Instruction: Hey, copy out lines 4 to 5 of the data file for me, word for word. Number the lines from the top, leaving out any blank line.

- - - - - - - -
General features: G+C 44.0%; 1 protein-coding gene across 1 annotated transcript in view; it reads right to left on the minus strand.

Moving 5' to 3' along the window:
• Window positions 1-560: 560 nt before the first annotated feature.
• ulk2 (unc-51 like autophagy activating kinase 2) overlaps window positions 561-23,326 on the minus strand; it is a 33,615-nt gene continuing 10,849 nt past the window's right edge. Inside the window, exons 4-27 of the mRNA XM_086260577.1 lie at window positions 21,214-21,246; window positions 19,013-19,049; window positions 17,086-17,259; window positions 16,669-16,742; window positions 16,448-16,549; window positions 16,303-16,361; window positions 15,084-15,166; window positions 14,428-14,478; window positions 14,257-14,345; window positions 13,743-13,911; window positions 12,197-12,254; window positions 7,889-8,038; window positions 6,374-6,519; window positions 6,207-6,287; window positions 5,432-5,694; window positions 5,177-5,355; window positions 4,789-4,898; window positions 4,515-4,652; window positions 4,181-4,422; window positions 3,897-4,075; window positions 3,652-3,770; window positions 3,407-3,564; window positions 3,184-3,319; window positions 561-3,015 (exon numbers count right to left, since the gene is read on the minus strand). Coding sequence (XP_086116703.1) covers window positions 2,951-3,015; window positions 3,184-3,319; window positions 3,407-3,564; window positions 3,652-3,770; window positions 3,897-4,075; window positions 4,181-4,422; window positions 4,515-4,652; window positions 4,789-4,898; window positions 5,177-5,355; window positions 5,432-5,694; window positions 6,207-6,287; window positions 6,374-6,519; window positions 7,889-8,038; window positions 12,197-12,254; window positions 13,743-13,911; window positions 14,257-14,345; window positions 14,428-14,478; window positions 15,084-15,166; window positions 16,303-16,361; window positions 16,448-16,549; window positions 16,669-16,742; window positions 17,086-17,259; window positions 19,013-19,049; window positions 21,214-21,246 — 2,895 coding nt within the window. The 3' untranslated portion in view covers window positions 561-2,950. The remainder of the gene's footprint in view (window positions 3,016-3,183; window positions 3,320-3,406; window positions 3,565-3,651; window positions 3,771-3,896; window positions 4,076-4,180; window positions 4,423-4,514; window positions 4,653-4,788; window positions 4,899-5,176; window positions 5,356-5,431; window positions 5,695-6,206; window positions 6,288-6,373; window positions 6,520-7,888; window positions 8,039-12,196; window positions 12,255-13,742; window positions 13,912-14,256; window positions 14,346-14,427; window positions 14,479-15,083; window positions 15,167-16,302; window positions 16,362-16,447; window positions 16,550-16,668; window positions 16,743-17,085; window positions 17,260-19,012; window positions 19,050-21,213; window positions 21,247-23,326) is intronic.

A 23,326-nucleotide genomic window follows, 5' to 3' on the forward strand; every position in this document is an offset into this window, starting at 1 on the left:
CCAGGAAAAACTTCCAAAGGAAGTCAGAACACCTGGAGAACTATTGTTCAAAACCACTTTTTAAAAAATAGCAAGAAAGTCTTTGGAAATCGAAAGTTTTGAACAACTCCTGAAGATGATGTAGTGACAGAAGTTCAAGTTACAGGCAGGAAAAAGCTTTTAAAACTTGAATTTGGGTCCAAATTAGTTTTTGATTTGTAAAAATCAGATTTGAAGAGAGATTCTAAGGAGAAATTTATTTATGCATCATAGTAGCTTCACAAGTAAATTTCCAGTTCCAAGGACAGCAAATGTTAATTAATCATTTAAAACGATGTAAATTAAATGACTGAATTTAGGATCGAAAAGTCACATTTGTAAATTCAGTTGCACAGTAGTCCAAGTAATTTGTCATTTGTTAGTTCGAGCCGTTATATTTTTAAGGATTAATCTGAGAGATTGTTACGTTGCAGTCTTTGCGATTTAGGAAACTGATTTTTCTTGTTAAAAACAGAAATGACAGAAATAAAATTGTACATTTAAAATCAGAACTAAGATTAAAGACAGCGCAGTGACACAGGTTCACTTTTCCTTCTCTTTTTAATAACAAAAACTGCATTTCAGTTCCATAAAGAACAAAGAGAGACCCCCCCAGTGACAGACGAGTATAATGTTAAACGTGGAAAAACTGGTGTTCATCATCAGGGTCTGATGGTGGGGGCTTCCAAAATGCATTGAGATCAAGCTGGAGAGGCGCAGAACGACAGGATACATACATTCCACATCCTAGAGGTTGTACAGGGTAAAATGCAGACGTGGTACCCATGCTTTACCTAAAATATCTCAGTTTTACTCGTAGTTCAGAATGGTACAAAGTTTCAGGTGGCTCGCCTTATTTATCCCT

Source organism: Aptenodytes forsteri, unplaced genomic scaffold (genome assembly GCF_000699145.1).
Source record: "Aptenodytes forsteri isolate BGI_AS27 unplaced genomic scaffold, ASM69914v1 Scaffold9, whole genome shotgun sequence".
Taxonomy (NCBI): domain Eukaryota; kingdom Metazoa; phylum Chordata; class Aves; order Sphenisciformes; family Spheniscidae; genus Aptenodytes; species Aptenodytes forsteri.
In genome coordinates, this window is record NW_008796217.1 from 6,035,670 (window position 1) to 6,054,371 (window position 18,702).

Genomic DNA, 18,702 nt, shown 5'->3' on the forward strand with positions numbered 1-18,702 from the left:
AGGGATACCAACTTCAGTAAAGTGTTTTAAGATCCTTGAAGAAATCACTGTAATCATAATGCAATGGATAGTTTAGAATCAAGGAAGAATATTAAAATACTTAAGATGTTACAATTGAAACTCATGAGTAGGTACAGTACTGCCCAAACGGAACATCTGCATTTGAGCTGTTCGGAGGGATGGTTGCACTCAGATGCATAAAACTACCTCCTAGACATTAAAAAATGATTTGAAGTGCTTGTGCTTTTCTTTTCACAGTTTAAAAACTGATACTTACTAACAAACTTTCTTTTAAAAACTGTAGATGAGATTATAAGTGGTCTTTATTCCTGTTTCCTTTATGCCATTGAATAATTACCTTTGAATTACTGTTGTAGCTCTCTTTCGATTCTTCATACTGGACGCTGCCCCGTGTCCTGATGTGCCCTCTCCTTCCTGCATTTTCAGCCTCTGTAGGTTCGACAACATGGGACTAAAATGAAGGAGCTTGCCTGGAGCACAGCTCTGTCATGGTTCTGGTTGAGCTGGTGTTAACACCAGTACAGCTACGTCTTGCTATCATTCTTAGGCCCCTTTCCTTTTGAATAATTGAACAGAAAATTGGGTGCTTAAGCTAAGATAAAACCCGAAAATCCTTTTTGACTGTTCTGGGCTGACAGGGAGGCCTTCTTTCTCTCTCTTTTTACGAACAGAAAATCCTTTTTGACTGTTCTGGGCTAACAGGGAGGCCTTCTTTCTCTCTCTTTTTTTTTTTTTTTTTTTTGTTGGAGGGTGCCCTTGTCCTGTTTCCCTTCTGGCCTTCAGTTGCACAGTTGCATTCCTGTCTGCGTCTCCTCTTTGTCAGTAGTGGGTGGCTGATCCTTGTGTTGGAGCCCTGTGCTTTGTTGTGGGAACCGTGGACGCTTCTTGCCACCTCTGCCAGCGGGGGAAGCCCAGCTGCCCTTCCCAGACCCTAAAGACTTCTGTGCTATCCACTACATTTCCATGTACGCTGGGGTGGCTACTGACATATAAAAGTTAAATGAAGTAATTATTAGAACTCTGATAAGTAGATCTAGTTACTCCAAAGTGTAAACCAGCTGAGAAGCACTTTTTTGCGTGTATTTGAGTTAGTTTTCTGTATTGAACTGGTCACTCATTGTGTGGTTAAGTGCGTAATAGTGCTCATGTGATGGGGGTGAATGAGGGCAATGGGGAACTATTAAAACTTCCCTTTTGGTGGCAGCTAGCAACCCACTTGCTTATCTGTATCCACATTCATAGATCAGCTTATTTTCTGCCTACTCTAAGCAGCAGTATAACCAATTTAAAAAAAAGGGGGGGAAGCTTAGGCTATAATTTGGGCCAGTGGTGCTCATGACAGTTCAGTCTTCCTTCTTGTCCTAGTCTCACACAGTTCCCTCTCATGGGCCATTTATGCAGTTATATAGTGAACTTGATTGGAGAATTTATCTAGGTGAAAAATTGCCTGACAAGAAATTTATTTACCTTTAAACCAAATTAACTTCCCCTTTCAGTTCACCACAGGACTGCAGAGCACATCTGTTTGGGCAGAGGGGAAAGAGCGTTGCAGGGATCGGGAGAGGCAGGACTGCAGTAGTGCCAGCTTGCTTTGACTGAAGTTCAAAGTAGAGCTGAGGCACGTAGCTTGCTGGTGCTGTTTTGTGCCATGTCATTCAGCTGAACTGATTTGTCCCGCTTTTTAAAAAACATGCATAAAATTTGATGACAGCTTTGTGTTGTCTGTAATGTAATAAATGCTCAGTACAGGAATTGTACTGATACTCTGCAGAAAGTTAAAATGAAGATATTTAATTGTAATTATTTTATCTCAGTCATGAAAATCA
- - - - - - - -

• ulk2 (unc-51 like autophagy activating kinase 2) overlaps window positions 561-23,326 on the minus strand; it is a 33,615-nt gene continuing 10,849 nt past the window's right edge. Inside the window, exons 4-27 of the mRNA XM_086260577.1 lie at window positions 21,214-21,246; window positions 19,013-19,049; window positions 17,086-17,259; window positions 16,669-16,742; window positions 16,448-16,549; window positions 16,303-16,361; window positions 15,084-15,166; window positions 14,428-14,478; window positions 14,257-14,345; window positions 13,743-13,911; window positions 12,197-12,254; window positions 7,889-8,038; window positions 6,374-6,519; window positions 6,207-6,287; window positions 5,432-5,694; window positions 5,177-5,355; window positions 4,789-4,898; window positions 4,515-4,652; window positions 4,181-4,422; window positions 3,897-4,075; window positions 3,652-3,770; window positions 3,407-3,564; window positions 3,184-3,319; window positions 561-3,015 (exon numbers count right to left, since the gene is read on the minus strand). Coding sequence (XP_086116703.1) covers window positions 2,951-3,015; window positions 3,184-3,319; window positions 3,407-3,564; window positions 3,652-3,770; window positions 3,897-4,075; window positions 4,181-4,422; window positions 4,515-4,652; window positions 4,789-4,898; window positions 5,177-5,355; window positions 5,432-5,694; window positions 6,207-6,287; window positions 6,374-6,519; window positions 7,889-8,038; window positions 12,197-12,254; window positions 13,743-13,911; window positions 14,257-14,345; window positions 14,428-14,478; window positions 15,084-15,166; window positions 16,303-16,361; window positions 16,448-16,549; window positions 16,669-16,742; window positions 17,086-17,259; window positions 19,013-19,049; window positions 21,214-21,246 — 2,895 coding nt within the window. The 3' untranslated portion in view covers window positions 561-2,950. The remainder of the gene's footprint in view (window positions 3,016-3,183; window positions 3,320-3,406; window positions 3,565-3,651; window positions 3,771-3,896; window positions 4,076-4,180; window positions 4,423-4,514; window positions 4,653-4,788; window positions 4,899-5,176; window positions 5,356-5,431; window positions 5,695-6,206; window positions 6,288-6,373; window positions 6,520-7,888; window positions 8,039-12,196; window positions 12,255-13,742; window positions 13,912-14,256; window positions 14,346-14,427; window positions 14,479-15,083; window positions 15,167-16,302; window positions 16,362-16,447; window positions 16,550-16,668; window positions 16,743-17,085; window positions 17,260-19,012; window positions 19,050-21,213; window positions 21,247-23,326) is intronic.

A 23,326-nucleotide genomic window follows, 5' to 3' on the forward strand; every position in this document is an offset into this window, starting at 1 on the left: